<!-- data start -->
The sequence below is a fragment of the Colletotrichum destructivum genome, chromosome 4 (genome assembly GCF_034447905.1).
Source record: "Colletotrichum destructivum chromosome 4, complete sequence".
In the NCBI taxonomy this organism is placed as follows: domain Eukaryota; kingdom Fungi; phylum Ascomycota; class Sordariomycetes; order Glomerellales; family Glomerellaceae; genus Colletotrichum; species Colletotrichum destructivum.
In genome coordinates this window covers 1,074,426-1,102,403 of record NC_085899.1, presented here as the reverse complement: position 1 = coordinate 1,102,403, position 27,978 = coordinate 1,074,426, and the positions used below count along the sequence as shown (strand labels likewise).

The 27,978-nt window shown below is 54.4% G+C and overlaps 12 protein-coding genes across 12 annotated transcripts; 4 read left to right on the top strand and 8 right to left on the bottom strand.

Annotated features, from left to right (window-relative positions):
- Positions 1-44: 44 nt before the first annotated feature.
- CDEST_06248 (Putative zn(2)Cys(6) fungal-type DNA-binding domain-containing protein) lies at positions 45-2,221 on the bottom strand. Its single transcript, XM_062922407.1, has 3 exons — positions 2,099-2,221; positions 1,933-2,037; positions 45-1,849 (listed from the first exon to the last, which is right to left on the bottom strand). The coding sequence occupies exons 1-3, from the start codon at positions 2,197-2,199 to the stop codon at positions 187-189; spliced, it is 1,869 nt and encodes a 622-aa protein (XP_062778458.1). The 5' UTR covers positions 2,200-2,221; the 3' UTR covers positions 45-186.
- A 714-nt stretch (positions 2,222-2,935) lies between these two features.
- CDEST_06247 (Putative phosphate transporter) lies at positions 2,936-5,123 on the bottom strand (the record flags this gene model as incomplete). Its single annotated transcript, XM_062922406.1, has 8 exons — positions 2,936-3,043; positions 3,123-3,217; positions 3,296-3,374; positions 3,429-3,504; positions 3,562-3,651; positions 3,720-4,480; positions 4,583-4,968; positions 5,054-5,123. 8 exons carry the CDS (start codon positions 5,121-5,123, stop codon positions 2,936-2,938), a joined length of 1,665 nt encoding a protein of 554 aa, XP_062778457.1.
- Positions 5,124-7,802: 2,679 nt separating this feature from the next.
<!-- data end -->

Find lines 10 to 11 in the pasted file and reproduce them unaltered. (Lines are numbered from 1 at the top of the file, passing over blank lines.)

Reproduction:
- CDEST_06247 (Putative phosphate transporter) lies at positions 2,936-5,123 on the bottom strand (the record flags this gene model as incomplete). Its single annotated transcript, XM_062922406.1, has 8 exons — positions 2,936-3,043; positions 3,123-3,217; positions 3,296-3,374; positions 3,429-3,504; positions 3,562-3,651; positions 3,720-4,480; positions 4,583-4,968; positions 5,054-5,123. 8 exons carry the CDS (start codon positions 5,121-5,123, stop codon positions 2,936-2,938), a joined length of 1,665 nt encoding a protein of 554 aa, XP_062778457.1.
- Positions 5,124-7,802: 2,679 nt separating this feature from the next.